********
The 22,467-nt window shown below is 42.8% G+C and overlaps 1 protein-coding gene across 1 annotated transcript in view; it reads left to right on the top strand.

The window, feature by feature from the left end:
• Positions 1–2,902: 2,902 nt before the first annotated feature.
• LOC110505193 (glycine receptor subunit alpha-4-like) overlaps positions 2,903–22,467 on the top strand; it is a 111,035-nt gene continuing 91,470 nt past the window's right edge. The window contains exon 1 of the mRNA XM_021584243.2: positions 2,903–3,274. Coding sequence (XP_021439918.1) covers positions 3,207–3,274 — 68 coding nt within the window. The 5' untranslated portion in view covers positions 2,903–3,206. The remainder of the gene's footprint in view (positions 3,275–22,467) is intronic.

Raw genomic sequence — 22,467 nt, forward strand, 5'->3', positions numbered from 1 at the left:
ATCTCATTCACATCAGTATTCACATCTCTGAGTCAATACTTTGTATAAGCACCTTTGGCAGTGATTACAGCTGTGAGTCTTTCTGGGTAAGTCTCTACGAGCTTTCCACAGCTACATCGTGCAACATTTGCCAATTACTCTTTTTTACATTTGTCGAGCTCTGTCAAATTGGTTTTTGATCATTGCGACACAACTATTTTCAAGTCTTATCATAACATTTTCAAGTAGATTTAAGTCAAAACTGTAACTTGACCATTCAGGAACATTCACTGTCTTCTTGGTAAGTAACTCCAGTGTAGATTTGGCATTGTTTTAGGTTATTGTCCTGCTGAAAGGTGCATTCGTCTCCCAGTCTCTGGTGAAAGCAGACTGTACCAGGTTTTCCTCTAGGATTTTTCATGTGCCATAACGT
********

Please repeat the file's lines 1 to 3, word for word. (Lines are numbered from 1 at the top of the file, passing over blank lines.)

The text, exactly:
The 22,467-nt window shown below is 42.8% G+C and overlaps 1 protein-coding gene across 1 annotated transcript in view; it reads left to right on the top strand.

The window, feature by feature from the left end:
• Positions 1–2,902: 2,902 nt before the first annotated feature.